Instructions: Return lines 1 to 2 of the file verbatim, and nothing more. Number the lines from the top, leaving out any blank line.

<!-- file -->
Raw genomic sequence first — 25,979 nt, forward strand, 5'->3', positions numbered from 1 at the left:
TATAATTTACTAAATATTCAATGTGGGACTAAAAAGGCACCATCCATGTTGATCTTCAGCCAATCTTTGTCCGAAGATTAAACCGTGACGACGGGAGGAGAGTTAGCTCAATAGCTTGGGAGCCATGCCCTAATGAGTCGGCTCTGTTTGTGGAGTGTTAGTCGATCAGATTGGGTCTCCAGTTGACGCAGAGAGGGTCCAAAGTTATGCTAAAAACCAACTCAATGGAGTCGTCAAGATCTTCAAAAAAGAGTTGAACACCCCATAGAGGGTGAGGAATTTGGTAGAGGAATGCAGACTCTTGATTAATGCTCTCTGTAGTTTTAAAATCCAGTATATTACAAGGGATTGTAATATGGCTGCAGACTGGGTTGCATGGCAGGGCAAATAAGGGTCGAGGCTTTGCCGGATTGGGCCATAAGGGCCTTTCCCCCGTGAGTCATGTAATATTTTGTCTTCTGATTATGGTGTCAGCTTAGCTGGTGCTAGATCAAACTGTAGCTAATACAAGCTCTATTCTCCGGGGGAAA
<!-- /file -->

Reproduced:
Raw genomic sequence first — 25,979 nt, forward strand, 5'->3', positions numbered from 1 at the left:
TATAATTTACTAAATATTCAATGTGGGACTAAAAAGGCACCATCCATGTTGATCTTCAGCCAATCTTTGTCCGAAGATTAAACCGTGACGACGGGAGGAGAGTTAGCTCAATAGCTTGGGAGCCATGCCCTAATGAGTCGGCTCTGTTTGTGGAGTGTTAGTCGATCAGATTGGGTCTCCAGTTGACGCAGAGAGGGTCCAAAGTTATGCTAAAAACCAACTCAATGGAGTCGTCAAGATCTTCAAAAAAGAGTTGAACACCCCATAGAGGGTGAGGAATTTGGTAGAGGAATGCAGACTCTTGATTAATGCTCTCTGTAGTTTTAAAATCCAGTATATTACAAGGGATTGTAATATGGCTGCAGACTGGGTTGCATGGCAGGGCAAATAAGGGTCGAGGCTTTGCCGGATTGGGCCATAAGGGCCTTTCCCCCGTGAGTCATGTAATATTTTGTCTTCTGATTATGGTGTCAGCTTAGCTGGTGCTAGATCAAACTGTAGCTAATACAAGCTCTATTCTCCGGGGGAAA